On September 14, 1983, petitioner's counsel filed in this court a petition for writ of mandamus to quash the ordered examinations. On September 19, amicus counsel filed a motion in the trial court for clarification of the ordered examinations. On October 14, Judge Sorrell ordered that the psychiatric examinations also include an inquiry and a finding under Frendak, supra, as to petitioner's present capacity to waive the insanity defense. On October 17, the government filed its opposition to the mandamus petition. Because the psychiatric reports were due to be filed with the trial court on November 1, 1983, we issued an order on October 31 staying all proceedings and ordering the trial court records sealed pending resolution of the mandamus petition.


In Frendak, supra, a jury convicted the defendant of first-degree murder and carrying a pistol without a license. "Troubled by evidence introduced at Frendak's competency hearings and at trial, the court conducted hearings on her sanity at the time of the crime. As a result, the court decided over Frendak's objection to interpose the insanity defense at a second, `insanity' phase of the trial. The jury then found Frendak not guilty by reason of insanity on both counts." 408 A.2d at 366-67. On appeal, Frendak challenged the trial court's authority to interpose the insanity defense over her objection.

Concluding that the trial court had omitted a crucial inquiry, we remanded the case for further proceedings. We held that "the trial judge may not force an insanity defense on a defendant found competent to stand trial if the individual intelligently and voluntarily decides to forego that defense." 408 A.2d at 367 (emphasis in original). We added, however, that "the court's finding of competency to stand trial is not, in itself, sufficient to show that the defendant is capable of rejecting an insanity defense; the trial judge must make further inquiry into whether the defendant has made an intelligent and voluntary decision." Id.; see 408 A.2d at 379-80. Accordingly:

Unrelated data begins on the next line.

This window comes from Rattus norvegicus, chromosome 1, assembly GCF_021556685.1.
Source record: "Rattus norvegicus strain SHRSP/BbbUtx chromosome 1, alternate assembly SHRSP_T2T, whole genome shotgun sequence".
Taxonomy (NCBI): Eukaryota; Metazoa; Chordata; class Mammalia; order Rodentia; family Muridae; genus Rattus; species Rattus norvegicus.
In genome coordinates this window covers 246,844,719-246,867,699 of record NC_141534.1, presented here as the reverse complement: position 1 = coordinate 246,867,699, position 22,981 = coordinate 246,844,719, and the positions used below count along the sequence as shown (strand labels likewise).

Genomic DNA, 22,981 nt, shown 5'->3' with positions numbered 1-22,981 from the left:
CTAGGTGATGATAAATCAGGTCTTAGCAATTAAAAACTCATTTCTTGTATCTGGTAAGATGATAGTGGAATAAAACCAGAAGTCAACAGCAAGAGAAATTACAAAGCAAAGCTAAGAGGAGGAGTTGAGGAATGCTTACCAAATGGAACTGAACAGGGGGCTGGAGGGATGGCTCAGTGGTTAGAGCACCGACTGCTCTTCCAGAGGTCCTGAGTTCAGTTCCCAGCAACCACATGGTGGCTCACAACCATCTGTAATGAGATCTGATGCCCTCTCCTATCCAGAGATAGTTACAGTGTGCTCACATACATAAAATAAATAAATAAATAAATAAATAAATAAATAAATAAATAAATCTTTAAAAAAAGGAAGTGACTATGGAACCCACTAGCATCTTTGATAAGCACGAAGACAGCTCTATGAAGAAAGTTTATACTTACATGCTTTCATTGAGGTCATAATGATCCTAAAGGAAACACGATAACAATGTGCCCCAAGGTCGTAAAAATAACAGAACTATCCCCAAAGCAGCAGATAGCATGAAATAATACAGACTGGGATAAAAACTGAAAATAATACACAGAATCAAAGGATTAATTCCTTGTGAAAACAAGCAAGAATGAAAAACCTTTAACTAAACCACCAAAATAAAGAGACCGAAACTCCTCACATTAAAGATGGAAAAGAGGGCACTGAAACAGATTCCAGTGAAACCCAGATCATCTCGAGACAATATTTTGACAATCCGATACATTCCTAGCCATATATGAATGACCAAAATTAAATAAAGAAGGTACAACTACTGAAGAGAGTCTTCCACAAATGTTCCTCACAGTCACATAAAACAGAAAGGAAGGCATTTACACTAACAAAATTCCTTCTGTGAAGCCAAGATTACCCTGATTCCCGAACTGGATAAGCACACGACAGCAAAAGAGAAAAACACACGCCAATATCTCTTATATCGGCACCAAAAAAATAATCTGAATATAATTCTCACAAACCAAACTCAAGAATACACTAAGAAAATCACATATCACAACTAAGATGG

whenever the evidence suggests a substantial question of the defendant's sanity at the time of the crime, the trial judge must conduct an inquiry designed to assure that the defendant has been fully informed of the alternatives available, comprehends the consequences of failing to assert the defense, and freely chooses to raise or waive the defense. * * * * * * If the judge finds that the defendant is capable of making a voluntary and intelligent decision to forego an insanity defense, the judge must respect the defendant's decision and permit the jury's verdict to stand. [Citation omitted.] If, on the other hand, the judge is convinced that the defendant can not or has not made such a voluntary and intelligent waiver, the judge has the discretion to raise that defense sua sponte.30 The strength of the individual's potential insanity defense should not be a factor in the court's decision, except to the extent that such evidence is useful in determining whether the defendant presently is capable of rationally deciding to reject the defense.31 *769 30 [Footnote omitted.] 31 In accordance with our holding today, once a "sufficient question" of insanity confronts the court, it can decline to impose the defense on either of two grounds: (1) the defendant is presently capable of intelligently and voluntarily waiving the defense, or (2) there is insufficient evidence of insanity at the time of the offense to warrant submitting that issue to the jury. Accordingly, in conducting the inquiry, the court may choose to hold a hearing into the defendant's mental health at either point in time, although judicial economy will often dictate a hearing on both issues.